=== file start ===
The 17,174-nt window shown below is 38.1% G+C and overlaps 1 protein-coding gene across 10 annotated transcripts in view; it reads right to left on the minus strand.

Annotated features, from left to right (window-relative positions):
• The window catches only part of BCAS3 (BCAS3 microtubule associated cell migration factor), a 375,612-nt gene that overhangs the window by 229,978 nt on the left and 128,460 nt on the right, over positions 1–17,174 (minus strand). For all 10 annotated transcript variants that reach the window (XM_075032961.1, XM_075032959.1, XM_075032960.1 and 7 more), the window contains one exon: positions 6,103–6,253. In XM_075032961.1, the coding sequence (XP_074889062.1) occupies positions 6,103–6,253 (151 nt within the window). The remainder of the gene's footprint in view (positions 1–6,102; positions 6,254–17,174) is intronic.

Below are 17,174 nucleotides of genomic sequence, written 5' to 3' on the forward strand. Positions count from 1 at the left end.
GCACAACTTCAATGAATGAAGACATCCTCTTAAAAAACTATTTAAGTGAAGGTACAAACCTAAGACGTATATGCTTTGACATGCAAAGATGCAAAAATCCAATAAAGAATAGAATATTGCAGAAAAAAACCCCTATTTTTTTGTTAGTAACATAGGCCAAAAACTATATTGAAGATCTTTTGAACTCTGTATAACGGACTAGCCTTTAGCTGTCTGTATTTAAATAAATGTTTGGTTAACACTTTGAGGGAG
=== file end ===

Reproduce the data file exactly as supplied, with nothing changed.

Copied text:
The 17,174-nt window shown below is 38.1% G+C and overlaps 1 protein-coding gene across 10 annotated transcripts in view; it reads right to left on the minus strand.

Annotated features, from left to right (window-relative positions):
• The window catches only part of BCAS3 (BCAS3 microtubule associated cell migration factor), a 375,612-nt gene that overhangs the window by 229,978 nt on the left and 128,460 nt on the right, over positions 1–17,174 (minus strand). For all 10 annotated transcript variants that reach the window (XM_075032961.1, XM_075032959.1, XM_075032960.1 and 7 more), the window contains one exon: positions 6,103–6,253. In XM_075032961.1, the coding sequence (XP_074889062.1) occupies positions 6,103–6,253 (151 nt within the window). The remainder of the gene's footprint in view (positions 1–6,102; positions 6,254–17,174) is intronic.

Below are 17,174 nucleotides of genomic sequence, written 5' to 3' on the forward strand. Positions count from 1 at the left end.
GCACAACTTCAATGAATGAAGACATCCTCTTAAAAAACTATTTAAGTGAAGGTACAAACCTAAGACGTATATGCTTTGACATGCAAAGATGCAAAAATCCAATAAAGAATAGAATATTGCAGAAAAAAACCCCTATTTTTTTGTTAGTAACATAGGCCAAAAACTATATTGAAGATCTTTTGAACTCTGTATAACGGACTAGCCTTTAGCTGTCTGTATTTAAATAAATGTTTGGTTAACACTTTGAGGGAG